For commercial press, you would just export a PDF/X-1a format file with marks (bleeds/crops) from InDesign in reader spreads. I don't know what you're going on about with respect to metadata and oversized stock. Most commercial printing is done on stock larger than the final size, then trimmed down to meet desired dimensions. In cases where there is a bleed, that is the only way to get quality reproduction.

You should possibly have a conversation with your print provider. They may be able to give some specific settings or steps which would help you with your specific project.

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    "You should possibly have a conversation with your print provider." I wish I would. I've asked about that from day 1, so as to set up with the right template. But I still did not even know which shop they plan to take it to, and whether they speak english. The person who will be getting it printed is not the same as the show producer or anyone else I've spoken to. This question is to help me be prepared before speaking (?) to them, which will be done in-person with a visit bearing the file. Being prepared will save ad-hoc work on the PDF and/or another trip. – JDługosz Nov 2 '15 at 6:39
  • What's a "self cover"? – JDługosz Nov 2 '15 at 6:40
  • Well, all color pages must fall on the same signature if there's any hope of splitting the run. The size of the signature depends on how many pages to book has in addition to what the press house likes to run -- 4 page sigs, 8 page sigs, 16 page sigs, 32 page sigs.... no one here will know that. Self cover designates a piece where the same stock is used for the cover as it is for the interior so the cover is just the same press run. If it were not a self-cover, then the cover stock may be thicker/heavier than the interior pages and would have to run separately. – Scott Nov 2 '15 at 6:43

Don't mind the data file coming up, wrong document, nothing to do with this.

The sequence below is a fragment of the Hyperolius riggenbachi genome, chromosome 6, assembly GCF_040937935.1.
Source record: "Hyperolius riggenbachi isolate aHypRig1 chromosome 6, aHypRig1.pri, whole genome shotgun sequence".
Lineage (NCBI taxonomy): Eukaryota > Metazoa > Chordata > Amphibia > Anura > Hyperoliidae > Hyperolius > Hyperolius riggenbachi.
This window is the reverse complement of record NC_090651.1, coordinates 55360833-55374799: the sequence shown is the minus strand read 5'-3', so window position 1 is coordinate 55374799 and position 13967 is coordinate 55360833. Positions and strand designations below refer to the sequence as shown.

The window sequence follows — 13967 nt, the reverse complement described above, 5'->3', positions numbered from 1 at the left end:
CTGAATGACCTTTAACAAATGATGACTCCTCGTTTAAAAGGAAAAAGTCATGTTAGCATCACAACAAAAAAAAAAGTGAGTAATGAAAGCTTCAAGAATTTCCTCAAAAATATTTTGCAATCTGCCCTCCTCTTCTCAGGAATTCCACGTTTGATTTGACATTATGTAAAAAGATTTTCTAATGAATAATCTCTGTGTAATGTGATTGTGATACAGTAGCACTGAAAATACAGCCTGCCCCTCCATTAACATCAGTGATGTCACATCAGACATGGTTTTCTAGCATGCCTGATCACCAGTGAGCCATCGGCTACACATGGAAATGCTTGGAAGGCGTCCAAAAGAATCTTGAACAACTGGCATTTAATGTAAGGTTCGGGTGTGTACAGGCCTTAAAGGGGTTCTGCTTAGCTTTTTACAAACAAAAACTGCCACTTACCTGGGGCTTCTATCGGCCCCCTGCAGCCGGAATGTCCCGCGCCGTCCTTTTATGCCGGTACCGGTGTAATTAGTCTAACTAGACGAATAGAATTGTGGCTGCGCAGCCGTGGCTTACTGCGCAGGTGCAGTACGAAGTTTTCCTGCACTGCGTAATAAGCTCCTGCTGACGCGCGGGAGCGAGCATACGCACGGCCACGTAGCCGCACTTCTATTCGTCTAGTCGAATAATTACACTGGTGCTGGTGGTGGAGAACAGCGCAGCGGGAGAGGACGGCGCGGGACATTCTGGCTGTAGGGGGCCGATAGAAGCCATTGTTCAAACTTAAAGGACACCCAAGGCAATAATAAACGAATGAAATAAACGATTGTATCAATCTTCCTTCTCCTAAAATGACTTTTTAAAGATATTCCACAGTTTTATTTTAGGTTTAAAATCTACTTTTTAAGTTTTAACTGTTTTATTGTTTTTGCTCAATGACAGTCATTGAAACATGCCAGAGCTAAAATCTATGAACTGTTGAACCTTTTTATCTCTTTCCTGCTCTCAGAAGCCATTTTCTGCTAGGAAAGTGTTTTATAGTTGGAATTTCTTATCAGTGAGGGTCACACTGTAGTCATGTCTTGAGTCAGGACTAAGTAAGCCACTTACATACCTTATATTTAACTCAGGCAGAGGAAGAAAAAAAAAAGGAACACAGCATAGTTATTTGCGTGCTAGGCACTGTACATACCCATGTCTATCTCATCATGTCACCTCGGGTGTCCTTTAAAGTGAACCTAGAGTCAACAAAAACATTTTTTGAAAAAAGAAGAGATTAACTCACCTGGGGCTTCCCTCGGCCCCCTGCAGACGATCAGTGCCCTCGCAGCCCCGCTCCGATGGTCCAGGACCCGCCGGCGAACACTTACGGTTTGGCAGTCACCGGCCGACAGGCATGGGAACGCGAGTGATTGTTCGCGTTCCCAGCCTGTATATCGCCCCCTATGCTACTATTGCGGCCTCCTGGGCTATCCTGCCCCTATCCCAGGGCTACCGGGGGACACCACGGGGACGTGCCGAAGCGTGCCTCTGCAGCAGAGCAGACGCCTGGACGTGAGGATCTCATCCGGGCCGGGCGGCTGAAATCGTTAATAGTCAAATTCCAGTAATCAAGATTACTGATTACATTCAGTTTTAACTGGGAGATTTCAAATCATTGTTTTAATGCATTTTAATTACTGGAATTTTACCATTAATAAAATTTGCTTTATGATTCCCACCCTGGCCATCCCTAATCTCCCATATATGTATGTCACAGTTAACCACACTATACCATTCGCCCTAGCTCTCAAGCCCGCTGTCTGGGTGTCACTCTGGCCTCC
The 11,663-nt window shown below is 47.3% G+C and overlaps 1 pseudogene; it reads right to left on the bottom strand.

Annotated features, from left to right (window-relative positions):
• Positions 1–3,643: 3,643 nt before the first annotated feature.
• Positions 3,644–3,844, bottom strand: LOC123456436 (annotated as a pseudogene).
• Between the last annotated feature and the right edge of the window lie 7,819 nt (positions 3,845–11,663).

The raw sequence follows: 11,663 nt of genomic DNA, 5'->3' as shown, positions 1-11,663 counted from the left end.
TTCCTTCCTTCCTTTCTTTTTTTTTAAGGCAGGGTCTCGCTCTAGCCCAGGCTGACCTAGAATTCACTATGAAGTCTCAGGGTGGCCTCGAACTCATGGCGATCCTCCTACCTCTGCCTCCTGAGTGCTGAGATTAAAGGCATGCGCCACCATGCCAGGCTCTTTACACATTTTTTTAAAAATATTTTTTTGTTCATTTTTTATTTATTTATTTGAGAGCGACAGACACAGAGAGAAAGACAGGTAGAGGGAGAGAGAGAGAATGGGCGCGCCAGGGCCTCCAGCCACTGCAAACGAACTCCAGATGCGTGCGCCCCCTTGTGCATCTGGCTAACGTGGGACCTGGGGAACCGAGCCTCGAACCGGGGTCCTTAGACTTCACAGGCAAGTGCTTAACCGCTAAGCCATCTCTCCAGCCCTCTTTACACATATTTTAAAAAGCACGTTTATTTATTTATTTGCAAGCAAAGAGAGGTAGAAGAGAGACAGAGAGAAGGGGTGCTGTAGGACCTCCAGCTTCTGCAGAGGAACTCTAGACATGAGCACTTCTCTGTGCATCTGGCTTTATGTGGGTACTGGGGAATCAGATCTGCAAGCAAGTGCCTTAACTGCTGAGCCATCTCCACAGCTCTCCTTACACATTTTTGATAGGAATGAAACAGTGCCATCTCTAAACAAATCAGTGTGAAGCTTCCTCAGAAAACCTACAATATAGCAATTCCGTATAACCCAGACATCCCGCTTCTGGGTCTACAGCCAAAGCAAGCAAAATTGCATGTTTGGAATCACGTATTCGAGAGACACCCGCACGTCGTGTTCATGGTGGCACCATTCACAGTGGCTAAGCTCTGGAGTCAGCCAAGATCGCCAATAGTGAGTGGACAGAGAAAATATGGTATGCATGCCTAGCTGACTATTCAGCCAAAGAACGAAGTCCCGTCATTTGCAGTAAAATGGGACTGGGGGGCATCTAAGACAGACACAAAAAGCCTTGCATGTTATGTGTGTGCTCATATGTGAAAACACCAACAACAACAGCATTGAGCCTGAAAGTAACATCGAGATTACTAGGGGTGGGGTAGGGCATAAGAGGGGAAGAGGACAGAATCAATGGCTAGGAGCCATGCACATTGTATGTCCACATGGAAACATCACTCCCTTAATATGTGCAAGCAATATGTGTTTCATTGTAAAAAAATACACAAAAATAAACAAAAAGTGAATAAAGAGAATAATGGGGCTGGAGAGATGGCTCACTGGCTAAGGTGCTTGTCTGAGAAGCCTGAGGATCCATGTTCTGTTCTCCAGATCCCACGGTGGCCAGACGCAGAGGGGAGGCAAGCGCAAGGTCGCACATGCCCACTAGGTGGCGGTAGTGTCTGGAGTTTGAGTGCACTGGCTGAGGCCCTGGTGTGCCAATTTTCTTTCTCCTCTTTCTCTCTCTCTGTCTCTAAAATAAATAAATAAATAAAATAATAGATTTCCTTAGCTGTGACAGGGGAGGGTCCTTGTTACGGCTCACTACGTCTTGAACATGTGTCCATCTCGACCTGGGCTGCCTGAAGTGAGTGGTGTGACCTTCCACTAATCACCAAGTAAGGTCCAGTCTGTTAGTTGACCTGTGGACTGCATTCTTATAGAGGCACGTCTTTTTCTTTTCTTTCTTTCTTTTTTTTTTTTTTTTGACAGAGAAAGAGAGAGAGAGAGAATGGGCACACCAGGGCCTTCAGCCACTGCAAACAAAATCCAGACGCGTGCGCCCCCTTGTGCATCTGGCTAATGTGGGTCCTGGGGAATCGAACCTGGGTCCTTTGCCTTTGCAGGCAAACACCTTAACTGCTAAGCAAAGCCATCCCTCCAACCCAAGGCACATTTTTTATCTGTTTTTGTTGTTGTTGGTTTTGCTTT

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    In short, there's honestly no way for anyone else to answer these questions for you. And there's really no way for you to be prepared before discussing things with the print provider. All you can do is create the InDesign file and export to PDF/X-1a with marks... then let the printer take it from there. What your'e suggesting may save a little bit of money... but without much more information it's all guesswork at this point. – Scott Nov 2 '15 at 6:45
  • For 8 pages... there's little point in thinking of splitting the run to 1/4 color. Just set up the pages you want greyscale as greyscale in InDesign. Honestly, you may as well use color wherever you want in an 8 page piece. That is how it will be run... it's just not cost effective for any print house to run 4 pages in 1 color and 4 pages in full color then bind them. – Scott Nov 2 '15 at 6:47
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Our office printer MX-3140N would be able to do that and staple the back. It will differentiate between B/W impressions and color, so I simply send it a PDF with 12 A4 pages, and tell it to do a booklet on folded A3 paper. It will autodetect if the page only contains greyscale, so the conversion to greyscale has to be done by you.

Our office printer is by no means a high-end printer. It cost around 5000 EUR. So I would expect that many places will have a similar printer.

To print cheaply you need to avoid spending people's time, and doing the grayscale conversion will save time.